You've got three new star words, dividend, divisor, and quotient.

When you add your values to your short division algorithm, see if you can use the new star words.

Pause the video to begin your let's explore task.

Welcome back.

Let's go through the answers.

Well done, if you've managed to use your star words when adding the values to the short division method.

So here we've got 8,426 divided by two.

Our divisor is two, so we're going to be dividing the dividend by two.

So let's add those, my dividend and my divisor, to my short multiplication algorithm.

Next, let's add the numbers to our place value chart.

So we always start with the greatest number in division.

So we've got eight thousands, four hundreds, two tens, and six ones.

If my divisors two, what am I going to be grouping my values into? Call your answer out.

Great! The divisor is two, so I'm dividing by two.

So, I'm grouping my counters into groups of two.

Let's get started.

We start with the greatest number and we're grouping into two.

So how many groups of two thousands in eight thousands? Call out your answer.

Fantastic.

Let's see so, we've got one group of two thousands, two groups of two thousands, three groups of two thousands, four groups of two thousands.

So I know that there are four groups of two thousands in eight thousands.

Fantastic.

Let's go to the hundreds column.

How many groups of two hundreds in four hundreds? Call out your answer.

Fantastic.

There are two groups of two hundreds in four hundreds.

And we can use our derived facts.

We know that two times two is four, and 400 is a hundred times greater than four, so our answer will be a hundred times greater.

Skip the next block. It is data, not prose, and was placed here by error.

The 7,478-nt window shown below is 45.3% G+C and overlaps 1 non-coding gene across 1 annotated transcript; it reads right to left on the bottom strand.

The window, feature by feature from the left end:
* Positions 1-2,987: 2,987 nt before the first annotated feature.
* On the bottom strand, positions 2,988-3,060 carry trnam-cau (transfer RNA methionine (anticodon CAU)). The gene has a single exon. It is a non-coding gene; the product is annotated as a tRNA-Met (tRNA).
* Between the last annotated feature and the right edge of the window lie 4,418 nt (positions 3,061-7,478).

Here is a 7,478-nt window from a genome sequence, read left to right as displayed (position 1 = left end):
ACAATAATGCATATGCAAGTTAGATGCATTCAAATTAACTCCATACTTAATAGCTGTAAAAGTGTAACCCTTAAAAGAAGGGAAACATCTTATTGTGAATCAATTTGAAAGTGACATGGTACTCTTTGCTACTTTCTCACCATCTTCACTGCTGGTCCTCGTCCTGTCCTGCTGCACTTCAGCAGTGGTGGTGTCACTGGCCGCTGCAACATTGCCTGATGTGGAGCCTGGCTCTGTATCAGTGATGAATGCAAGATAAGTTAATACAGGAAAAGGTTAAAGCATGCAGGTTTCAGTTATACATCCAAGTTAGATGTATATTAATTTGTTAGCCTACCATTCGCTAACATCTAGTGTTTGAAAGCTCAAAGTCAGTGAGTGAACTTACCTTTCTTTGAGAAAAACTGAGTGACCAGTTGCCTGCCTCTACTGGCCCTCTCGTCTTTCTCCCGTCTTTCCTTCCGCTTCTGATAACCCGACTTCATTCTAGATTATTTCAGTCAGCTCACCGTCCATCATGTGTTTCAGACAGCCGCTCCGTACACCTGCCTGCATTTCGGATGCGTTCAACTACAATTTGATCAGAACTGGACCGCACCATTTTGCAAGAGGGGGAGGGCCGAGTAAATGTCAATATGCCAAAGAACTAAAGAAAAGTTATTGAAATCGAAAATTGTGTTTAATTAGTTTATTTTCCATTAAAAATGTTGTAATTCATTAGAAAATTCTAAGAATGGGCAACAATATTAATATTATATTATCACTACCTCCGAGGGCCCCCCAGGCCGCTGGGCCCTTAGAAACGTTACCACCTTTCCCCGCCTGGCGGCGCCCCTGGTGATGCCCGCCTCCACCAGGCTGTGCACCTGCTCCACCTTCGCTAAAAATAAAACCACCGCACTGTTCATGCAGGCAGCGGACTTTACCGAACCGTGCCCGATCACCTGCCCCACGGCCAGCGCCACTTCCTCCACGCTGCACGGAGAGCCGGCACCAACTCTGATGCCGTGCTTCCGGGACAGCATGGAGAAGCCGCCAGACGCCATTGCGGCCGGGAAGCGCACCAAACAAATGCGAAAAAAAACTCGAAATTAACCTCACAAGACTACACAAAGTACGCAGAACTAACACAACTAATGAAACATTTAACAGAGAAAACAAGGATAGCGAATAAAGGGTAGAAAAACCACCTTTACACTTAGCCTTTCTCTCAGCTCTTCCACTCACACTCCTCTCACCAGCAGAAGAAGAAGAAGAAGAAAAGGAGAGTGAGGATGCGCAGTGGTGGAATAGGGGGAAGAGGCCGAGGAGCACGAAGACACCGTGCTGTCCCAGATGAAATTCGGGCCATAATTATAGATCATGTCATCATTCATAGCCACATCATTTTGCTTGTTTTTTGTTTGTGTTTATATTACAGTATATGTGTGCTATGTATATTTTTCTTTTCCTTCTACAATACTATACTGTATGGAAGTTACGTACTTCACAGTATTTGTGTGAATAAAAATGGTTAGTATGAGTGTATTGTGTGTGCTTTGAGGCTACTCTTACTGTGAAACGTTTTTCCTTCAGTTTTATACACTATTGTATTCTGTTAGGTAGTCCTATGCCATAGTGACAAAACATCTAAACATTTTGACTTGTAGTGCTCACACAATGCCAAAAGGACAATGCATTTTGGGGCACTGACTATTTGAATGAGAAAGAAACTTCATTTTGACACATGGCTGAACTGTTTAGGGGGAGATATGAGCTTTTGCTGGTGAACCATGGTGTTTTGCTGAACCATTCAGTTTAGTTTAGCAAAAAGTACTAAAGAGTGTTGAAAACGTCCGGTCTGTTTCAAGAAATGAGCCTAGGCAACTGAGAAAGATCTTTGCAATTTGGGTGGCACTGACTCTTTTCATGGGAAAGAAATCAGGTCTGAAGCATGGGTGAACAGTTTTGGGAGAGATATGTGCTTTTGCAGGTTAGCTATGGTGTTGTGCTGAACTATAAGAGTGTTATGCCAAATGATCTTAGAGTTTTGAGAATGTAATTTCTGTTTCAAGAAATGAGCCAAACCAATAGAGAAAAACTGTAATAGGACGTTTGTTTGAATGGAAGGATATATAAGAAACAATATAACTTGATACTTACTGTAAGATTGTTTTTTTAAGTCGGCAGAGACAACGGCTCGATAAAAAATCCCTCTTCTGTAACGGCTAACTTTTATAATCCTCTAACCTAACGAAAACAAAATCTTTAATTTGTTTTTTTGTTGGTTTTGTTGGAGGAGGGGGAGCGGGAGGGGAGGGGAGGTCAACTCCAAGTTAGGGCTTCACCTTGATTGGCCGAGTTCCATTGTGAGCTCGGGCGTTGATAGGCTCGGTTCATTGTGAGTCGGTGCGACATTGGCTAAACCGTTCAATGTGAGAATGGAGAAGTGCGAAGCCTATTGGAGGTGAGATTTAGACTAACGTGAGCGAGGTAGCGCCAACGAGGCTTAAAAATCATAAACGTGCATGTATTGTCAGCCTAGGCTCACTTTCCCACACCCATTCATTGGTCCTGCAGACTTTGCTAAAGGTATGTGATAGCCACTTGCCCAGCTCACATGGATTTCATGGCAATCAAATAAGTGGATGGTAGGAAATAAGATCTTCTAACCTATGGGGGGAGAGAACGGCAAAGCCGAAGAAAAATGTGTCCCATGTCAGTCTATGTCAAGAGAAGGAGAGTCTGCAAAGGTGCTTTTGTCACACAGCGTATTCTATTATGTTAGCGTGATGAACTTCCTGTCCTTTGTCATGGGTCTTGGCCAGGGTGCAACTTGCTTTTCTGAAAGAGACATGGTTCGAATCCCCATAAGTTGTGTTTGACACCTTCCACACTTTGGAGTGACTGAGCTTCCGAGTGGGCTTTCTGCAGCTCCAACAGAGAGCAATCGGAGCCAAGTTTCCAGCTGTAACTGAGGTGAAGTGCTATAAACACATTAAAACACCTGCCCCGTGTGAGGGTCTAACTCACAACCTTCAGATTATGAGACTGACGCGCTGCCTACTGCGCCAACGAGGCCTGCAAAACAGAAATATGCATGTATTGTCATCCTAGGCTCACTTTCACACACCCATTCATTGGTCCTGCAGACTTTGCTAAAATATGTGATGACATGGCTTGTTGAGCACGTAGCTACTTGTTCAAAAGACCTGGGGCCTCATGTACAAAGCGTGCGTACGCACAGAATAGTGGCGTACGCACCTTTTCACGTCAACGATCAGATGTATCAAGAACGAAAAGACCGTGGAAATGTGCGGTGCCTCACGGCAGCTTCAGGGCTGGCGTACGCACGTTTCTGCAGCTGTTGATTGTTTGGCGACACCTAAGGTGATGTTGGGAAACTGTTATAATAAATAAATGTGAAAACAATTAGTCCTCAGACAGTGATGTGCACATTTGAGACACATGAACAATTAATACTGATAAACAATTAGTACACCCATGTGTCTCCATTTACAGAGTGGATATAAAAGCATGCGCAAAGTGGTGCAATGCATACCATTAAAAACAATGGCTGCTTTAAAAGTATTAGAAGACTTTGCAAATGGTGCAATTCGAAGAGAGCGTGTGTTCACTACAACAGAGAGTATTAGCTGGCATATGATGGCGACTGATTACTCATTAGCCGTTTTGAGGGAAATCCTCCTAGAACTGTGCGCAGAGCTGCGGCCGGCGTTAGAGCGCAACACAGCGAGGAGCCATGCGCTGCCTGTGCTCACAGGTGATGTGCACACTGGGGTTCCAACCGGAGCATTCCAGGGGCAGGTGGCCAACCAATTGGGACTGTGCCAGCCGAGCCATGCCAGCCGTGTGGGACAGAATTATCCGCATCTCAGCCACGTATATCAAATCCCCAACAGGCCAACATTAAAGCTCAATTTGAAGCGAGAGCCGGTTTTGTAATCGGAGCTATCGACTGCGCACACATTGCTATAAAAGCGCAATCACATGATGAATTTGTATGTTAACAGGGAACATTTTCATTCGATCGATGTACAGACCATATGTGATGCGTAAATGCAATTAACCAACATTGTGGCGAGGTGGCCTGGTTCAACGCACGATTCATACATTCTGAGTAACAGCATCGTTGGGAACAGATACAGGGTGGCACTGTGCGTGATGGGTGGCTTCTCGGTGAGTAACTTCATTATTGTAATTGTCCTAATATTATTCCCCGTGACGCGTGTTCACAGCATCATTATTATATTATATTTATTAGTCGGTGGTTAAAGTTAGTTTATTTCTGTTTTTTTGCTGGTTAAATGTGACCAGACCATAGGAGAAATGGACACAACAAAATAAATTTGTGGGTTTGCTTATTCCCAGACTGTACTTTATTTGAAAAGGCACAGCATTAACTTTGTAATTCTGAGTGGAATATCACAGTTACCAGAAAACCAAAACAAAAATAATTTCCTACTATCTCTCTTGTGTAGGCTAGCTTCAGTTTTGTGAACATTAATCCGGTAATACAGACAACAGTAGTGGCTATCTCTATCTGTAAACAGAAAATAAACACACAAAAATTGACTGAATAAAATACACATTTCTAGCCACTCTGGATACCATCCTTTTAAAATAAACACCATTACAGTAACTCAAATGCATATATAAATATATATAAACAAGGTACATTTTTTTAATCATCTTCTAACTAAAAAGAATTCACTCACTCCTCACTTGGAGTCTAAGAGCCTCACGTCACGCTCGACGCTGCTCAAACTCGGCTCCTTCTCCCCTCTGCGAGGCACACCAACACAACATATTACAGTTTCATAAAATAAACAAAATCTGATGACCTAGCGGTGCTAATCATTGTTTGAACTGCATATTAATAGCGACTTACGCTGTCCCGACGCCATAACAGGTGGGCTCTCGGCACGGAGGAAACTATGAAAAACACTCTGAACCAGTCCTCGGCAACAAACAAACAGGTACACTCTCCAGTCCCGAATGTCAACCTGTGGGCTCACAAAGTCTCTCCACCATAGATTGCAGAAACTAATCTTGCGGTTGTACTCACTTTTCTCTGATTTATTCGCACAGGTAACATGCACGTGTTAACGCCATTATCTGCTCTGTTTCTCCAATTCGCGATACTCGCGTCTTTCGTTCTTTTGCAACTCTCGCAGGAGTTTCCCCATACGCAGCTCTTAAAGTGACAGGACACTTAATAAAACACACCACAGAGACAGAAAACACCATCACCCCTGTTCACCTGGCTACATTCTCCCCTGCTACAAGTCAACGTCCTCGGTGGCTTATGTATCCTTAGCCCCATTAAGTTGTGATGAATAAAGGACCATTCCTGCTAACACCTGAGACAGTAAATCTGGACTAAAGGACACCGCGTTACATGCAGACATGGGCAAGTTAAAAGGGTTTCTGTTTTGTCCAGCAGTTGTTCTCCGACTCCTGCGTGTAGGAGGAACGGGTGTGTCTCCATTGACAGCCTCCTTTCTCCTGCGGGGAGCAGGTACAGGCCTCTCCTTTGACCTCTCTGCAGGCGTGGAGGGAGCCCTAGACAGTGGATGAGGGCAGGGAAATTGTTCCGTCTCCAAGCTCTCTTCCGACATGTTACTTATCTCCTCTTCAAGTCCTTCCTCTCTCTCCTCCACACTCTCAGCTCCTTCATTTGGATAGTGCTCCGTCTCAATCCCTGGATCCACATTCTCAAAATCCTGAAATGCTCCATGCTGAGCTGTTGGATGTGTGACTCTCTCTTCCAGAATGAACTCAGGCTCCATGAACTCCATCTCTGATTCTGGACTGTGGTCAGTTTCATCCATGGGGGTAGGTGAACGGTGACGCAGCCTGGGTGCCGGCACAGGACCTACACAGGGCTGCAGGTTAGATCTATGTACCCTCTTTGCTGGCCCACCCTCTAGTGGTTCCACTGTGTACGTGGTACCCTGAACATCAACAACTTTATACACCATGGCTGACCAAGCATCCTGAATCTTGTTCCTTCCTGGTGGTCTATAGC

It will be 200.

Next, let's go to our tens.

How many groups of two tens in two tens? Call out your answer.

Fantastic.

There is one group of two tens in two tens.

So you can add that into our short division algorithm.

Next, let's take a look at the ones.

How many groups of ones are there? How many groups of two ones, sorry, are there in six ones? Call out your answer.

Great.

There's one group of two ones, two groups of two ones, and three groups of two ones.

How did you use your known multiplication facts to answer that? Call out your answer.

Great.

We know that two times three is equal to six.

So, we know that six divided by two is equal to three.

8,426 divided by two is equal to 4,213.

Our quotient is 4,213.

There are many other methods you could use as well when dividing 8,426 by two.

Many of them more efficient for this particular problem than short division.

But we're going to explore it because it will become more useful with some of the problems we face later in the lesson.

Next, let's take a look at this problem.

Tickets to a fairground ride are only sold in groups of three.

84 people have been on the ride, how many tickets have been sold? So, what I do know is that tickets are sold in groups of three.

And that 84 people who've been on the ride.

I want to know how many tickets have been sold.

So my equation is going to be 84 divided by three to find out how many tickets have been sold.

So in my tens, I've got my counters, and I've got my written method on the screen.

So in my counters, I've got eight tens, sorry, I've got eight tens and I've got four ones to represent 84.

And my divisor is three, so I'm going to be dividing 84 by three.

So I'm going to be grouping in groups of three.

So let's start with, always start with the greatest number in short division.

Going to be doing it in the written method alongside it too.

So, eight tens grouped into groups of three, I can have one group of three tens and another group of three tens.

But I've got two tens that I cannot group into a group of three.

I can't share eight tens equally by three.

So I need to regroup those two tens into 20 ones.

I'm going to show you what that looks like now in the written method.